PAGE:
As one who believes that, as Feminists for Life puts it, "women deserve better than abortion" (not to mention the millions of unborn children who are aborted every year), I find it ironic that Professor Carole Joffe's efforts to promote the continued practice of this violent act against women and children should be celebrated as service to the public. The Academic Senate's recognition of Joffe also violates the university's commitment to political neutrality.
Joffe, who received a 2005-06 Academic Senate Distinguished Scholarly Public Service Award, is known for her ardent support of abortion rights. Per her nomination letter, Joffe's "enormous contributions to women's reproductive health issues" include pro bono work for Planned Parenthood, Physicians for Choice and the National Abortion Foundation, a professional association of abortion providers, for which she served as a director for six years.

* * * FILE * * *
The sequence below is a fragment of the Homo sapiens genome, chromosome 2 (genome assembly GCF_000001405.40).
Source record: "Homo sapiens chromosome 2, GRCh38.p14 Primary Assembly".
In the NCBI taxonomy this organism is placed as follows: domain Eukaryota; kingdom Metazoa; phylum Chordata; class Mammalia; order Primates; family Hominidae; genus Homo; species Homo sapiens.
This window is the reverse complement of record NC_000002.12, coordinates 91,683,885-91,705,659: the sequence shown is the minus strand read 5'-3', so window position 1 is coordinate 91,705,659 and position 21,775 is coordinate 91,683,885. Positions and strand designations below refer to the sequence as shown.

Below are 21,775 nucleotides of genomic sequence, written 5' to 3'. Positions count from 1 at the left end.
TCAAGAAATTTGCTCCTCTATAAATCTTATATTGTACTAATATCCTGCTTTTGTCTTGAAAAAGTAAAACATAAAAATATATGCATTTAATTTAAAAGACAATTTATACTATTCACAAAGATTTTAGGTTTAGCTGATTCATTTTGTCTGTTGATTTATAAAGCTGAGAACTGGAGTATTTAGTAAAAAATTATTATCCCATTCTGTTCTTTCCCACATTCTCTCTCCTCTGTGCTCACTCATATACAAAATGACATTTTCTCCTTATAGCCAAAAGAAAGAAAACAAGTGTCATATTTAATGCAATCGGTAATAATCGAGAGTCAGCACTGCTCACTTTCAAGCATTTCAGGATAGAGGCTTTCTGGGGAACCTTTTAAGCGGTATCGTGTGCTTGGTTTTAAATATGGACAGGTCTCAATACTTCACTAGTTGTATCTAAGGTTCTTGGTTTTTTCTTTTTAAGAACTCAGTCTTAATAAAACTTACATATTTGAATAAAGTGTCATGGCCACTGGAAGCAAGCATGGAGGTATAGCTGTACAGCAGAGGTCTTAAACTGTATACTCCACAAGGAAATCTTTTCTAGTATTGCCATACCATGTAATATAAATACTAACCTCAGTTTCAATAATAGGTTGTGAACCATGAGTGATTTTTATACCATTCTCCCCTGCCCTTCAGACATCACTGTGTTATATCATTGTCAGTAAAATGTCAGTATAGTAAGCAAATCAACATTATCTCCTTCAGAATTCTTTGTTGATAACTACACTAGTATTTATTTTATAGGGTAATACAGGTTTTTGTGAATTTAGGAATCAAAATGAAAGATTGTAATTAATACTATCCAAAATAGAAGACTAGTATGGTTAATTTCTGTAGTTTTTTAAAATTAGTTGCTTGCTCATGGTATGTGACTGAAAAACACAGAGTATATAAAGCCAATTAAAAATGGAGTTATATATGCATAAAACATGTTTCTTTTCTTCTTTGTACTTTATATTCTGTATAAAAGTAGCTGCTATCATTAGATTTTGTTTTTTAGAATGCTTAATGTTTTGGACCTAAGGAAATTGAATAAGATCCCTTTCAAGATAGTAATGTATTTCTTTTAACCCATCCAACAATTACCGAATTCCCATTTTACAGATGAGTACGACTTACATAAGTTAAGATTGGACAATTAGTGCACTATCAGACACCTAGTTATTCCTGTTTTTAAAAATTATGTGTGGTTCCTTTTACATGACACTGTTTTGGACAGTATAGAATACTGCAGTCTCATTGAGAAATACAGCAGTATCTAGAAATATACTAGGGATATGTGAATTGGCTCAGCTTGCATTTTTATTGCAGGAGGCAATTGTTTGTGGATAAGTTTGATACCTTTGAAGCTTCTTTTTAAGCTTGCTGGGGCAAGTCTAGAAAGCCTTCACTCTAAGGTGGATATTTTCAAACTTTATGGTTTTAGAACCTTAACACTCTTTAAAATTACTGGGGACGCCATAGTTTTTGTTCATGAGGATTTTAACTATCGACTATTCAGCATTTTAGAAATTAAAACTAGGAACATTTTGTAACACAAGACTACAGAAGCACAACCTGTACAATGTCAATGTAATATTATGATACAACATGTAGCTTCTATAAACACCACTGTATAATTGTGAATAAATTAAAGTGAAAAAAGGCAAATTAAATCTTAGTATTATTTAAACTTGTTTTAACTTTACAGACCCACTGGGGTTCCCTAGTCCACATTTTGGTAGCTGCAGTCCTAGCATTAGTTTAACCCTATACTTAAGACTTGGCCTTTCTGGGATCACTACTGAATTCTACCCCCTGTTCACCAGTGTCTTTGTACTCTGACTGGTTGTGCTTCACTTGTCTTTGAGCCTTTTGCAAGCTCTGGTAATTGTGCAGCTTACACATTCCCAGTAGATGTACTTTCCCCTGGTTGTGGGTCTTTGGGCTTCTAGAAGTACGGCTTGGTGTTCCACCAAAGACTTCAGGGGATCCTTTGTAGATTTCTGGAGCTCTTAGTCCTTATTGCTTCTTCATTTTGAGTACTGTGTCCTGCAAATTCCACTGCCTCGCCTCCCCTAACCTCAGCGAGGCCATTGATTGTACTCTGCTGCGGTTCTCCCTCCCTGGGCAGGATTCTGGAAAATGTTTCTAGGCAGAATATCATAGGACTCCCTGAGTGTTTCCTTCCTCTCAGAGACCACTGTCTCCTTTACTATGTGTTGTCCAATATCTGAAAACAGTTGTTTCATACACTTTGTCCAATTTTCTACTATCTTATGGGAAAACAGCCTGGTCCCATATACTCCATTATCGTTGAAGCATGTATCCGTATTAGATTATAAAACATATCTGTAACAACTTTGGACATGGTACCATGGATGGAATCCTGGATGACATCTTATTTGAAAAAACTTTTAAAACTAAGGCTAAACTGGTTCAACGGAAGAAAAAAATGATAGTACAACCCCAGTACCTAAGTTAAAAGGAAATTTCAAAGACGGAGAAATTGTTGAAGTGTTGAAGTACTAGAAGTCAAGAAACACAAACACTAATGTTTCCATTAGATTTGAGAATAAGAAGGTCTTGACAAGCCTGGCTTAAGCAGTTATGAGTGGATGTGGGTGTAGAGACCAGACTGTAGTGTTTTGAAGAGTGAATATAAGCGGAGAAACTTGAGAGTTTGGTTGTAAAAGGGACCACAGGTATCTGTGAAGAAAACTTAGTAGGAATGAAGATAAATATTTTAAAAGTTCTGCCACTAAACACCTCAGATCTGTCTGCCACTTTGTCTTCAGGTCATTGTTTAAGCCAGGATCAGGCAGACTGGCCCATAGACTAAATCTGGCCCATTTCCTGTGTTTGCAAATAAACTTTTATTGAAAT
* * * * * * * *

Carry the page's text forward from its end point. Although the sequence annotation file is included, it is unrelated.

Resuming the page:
Her book, Doctors of Conscience, celebrates physicians who conduct abortions and strives to assure "a future for legal abortion." She has participated in the production of training materials on early abortion methods, including a video, for primary care physicians.
Past recipients of this award, such as professors Jeff Mount, Tom Cahill and Dan Sperling, are known for the impartiality and balance of their efforts in the service of the public interest. In contrast, Joffe's nominators boast, "She has used her academic research to shape progressive public and medical policy as well as medical practice."
I hope the Academic Senate will return to its practice of recognizing true public service informed by impartial scholarship and leave the advancement of political agendas to other bodies.
Janet Krovoza, assistant dean for development, College of Engineering